got a data sniffer. Yeah, I mean, I mean, it is amazing. The sheer number of tools that are out there. And that’s before we haven’t even mentioned AICPA is Daz and, you know, the, the advantage audit that I think Wiley has, and there’s just, there’s just a crazy number of new innovations going on that that again, mean that you may need to think about what your strategy is going to be to meet some of these new needs.

Randy Johnston  13:15

Yeah. Because really, if you got first you got the workpapers platform itself, and then you go over into the methodology, which is where you were headed there. Because, you know, in the old days, PPC and smart aides, well, that’s become checkpointing gauge from Thomson Reuters. And, you know, there’s an effort to pair that up with advanced flow. And of course, cch access has got their knowledge coach, and there’s an effort from cch to pair that up with access engagement, of course, the Wiley advantage audit, which you just named the RSM approach, for example, the BDO app gin, I think it’s got a new name, but you get the idea. There’s lots of different methodologies out there. Field

Brian F. Tankersley, CPA.CITP, CGMA  13:56

Guide has one that, again, is designed around control evaluation. And if you do a lot of system reviews, you know, or a lot of work where where you have to measure and report on internal control under multiple frameworks. That’s one that that may make sense. So you can map COSO to COBIT, two, Sarbanes Oxley to sock two objectives to sock one objectives. Now, that’s not something though, that your average small practitioner has to deal with. Okay? So figuring out which of these tools make sense for your specific needs is going to be really important. And I think it’s going to be interesting to see how the governmental auditing area responds to it simply because, you know, the money’s not going up and governmental audits. So figuring out how to do this stuff effectively at a reasonable price is important. Randy and I have actually done some work with an organization that’s looking at small municipalities and we’re learning of cases where Are these a lot of these small municipalities are actually getting in trouble. And they don’t have adequate books and records. So they can’t turn their audit in. Because they can’t find enough Pete, they can’t find a enough accountants to do the work that needs to get done for them. And as a result, they’re having to pay, you know, extra points on their debt, or they’re even in violation of debt covenants for these for these municipalities, simply because they they have this problem. And we don’t have a solution on how to scale some of these technologies down to, you know, the small municipality with 5000 residents.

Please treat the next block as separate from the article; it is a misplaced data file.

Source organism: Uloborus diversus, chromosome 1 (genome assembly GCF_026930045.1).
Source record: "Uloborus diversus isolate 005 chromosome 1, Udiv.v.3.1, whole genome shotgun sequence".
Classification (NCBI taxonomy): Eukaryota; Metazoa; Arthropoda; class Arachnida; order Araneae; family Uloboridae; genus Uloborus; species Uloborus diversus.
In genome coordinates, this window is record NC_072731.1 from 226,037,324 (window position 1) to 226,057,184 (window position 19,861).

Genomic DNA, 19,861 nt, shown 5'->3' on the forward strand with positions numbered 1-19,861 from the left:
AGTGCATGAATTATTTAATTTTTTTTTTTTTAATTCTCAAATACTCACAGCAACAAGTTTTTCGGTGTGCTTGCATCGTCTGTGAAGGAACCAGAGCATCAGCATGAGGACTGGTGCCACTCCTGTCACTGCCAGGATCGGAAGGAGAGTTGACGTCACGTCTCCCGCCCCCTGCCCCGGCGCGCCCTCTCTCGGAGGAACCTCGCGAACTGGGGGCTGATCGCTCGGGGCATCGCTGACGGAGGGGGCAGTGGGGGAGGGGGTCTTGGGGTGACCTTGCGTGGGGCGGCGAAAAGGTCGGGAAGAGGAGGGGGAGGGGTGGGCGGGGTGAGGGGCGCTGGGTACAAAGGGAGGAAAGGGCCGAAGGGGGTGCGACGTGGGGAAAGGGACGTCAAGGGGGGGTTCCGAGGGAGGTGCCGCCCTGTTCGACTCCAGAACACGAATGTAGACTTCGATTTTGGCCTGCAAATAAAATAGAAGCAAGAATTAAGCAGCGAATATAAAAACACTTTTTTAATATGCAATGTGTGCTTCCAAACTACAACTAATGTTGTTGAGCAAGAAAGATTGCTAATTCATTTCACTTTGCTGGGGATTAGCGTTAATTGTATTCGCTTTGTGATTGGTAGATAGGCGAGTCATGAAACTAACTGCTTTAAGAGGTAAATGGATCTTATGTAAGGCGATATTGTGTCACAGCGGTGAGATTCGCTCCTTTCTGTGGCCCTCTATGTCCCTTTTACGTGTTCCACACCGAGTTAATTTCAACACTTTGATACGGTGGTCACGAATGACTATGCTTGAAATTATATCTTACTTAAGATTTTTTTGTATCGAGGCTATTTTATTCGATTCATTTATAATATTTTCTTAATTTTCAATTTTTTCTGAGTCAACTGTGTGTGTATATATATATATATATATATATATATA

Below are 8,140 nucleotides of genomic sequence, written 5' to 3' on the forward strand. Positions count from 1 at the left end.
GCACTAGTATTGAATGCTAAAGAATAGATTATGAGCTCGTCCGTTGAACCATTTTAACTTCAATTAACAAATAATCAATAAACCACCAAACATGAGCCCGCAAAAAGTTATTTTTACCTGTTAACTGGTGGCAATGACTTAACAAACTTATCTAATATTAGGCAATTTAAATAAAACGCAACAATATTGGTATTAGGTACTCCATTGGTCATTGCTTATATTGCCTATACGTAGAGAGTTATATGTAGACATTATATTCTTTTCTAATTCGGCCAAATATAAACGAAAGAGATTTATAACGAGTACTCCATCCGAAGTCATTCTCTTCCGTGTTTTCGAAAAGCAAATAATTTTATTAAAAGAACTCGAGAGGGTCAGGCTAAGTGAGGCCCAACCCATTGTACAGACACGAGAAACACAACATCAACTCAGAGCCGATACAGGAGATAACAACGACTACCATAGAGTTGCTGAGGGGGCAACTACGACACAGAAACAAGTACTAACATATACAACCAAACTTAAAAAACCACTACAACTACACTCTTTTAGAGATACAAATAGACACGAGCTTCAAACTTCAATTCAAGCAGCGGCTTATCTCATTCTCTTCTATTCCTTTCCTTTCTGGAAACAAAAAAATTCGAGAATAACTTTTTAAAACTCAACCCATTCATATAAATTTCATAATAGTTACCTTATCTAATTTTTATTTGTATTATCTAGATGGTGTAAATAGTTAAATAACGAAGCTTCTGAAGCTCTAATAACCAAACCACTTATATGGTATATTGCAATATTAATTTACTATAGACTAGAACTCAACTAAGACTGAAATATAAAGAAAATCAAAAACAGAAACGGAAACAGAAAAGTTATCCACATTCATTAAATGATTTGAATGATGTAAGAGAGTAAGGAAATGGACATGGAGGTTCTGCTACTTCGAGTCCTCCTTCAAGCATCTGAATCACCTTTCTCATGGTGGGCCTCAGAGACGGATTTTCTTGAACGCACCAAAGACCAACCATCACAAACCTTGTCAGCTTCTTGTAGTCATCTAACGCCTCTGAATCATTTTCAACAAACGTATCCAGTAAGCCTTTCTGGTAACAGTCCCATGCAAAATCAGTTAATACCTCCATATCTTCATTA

Randy Johnston  15:39

Yeah. And so if we turn our attention to trial balance, you know, a lot of those are very traditional inside the platforms. And you’ve got a few upstarts like tele for which we’ve covered in a prior technology lab that can do some trial balance work for you. But you know, how much Trial Balance do you need, if you’re not doing audit work, you’re just doing prep company review, all of the major vendors have PCR pieces, and maybe all you need is Trial Balance, if all you’re doing is is tax and client accounting services, but that kind of gets over the client collaboration tools, then, because for audit, clearly, you want a client collaboration tool, you know, sure link has been a leader in that area for quite some time. And we’re now seeing the onpoint collaborate, and we’re seeing cch access client collaboration portal and the on vo portal and, and lists you and you and I both know that there’s 20 Plus portal tools that are out there. So the question is, is your collaboration, you know, effective? And how do you want to get that done? You want it integrated in your platform? Do you want a separate tool to get that done?